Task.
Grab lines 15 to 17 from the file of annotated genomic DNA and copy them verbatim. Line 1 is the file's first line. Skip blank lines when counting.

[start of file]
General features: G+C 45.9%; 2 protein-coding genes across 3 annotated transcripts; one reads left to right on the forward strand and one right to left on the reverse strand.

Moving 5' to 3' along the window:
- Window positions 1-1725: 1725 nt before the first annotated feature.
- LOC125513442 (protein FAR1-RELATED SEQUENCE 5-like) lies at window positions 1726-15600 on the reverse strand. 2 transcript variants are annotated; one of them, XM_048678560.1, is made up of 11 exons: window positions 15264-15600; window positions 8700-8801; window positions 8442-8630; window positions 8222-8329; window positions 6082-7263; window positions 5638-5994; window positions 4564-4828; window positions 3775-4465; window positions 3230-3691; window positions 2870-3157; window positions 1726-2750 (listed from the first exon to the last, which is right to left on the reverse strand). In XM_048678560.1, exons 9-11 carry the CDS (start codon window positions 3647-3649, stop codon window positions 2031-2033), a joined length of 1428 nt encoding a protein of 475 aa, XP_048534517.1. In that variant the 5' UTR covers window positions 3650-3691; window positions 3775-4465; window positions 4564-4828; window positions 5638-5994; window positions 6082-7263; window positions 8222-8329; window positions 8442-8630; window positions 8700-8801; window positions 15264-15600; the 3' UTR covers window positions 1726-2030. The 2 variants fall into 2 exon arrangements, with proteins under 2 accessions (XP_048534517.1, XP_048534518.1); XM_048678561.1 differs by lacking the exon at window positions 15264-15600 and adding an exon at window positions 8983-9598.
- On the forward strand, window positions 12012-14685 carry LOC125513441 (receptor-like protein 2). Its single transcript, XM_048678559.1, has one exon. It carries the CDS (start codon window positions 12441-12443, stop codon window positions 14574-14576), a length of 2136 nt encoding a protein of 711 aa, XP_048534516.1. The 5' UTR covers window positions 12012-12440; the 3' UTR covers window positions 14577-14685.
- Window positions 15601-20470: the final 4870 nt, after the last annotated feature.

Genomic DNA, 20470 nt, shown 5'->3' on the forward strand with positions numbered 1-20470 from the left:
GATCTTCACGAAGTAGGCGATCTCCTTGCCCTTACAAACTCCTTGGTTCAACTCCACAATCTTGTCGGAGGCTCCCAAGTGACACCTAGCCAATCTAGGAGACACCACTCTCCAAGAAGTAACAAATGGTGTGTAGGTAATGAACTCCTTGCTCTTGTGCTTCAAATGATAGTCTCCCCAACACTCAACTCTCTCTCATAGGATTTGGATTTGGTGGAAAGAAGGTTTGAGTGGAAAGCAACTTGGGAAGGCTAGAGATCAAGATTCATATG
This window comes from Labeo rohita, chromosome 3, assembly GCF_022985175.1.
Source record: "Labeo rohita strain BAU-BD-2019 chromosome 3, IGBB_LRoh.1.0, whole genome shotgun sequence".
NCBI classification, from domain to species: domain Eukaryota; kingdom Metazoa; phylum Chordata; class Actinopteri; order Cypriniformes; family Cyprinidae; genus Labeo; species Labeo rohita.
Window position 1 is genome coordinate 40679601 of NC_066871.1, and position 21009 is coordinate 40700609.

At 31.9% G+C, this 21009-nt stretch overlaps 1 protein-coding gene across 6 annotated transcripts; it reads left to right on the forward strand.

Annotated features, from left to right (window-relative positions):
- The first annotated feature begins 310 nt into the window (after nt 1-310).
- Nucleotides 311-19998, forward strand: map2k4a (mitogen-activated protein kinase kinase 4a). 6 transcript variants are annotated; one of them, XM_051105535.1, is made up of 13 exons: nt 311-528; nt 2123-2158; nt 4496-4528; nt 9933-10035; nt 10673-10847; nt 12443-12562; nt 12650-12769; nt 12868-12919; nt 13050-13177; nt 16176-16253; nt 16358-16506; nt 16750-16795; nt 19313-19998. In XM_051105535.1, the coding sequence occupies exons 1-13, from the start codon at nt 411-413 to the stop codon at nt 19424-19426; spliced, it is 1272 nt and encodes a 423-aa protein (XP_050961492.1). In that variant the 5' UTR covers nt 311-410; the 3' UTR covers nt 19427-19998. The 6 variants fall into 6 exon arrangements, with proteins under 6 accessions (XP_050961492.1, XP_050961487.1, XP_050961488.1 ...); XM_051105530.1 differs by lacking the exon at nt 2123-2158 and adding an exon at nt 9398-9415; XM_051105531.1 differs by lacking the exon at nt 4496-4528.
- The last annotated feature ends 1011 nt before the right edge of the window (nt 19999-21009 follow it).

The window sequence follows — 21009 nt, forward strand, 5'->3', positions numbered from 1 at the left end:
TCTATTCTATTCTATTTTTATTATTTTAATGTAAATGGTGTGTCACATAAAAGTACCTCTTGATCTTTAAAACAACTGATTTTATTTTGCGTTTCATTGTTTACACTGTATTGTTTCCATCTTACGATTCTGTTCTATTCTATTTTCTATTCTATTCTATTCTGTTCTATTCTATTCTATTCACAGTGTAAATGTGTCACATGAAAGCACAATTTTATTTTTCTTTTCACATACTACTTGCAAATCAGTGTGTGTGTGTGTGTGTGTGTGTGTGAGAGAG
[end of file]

- The first annotated feature begins 310 nt into the window (after nt 1-310).
- Nucleotides 311-19998, forward strand: map2k4a (mitogen-activated protein kinase kinase 4a). 6 transcript variants are annotated; one of them, XM_051105535.1, is made up of 13 exons: nt 311-528; nt 2123-2158; nt 4496-4528; nt 9933-10035; nt 10673-10847; nt 12443-12562; nt 12650-12769; nt 12868-12919; nt 13050-13177; nt 16176-16253; nt 16358-16506; nt 16750-16795; nt 19313-19998. In XM_051105535.1, the coding sequence occupies exons 1-13, from the start codon at nt 411-413 to the stop codon at nt 19424-19426; spliced, it is 1272 nt and encodes a 423-aa protein (XP_050961492.1). In that variant the 5' UTR covers nt 311-410; the 3' UTR covers nt 19427-19998. The 6 variants fall into 6 exon arrangements, with proteins under 6 accessions (XP_050961492.1, XP_050961487.1, XP_050961488.1 ...); XM_051105530.1 differs by lacking the exon at nt 2123-2158 and adding an exon at nt 9398-9415; XM_051105531.1 differs by lacking the exon at nt 4496-4528.
- The last annotated feature ends 1011 nt before the right edge of the window (nt 19999-21009 follow it).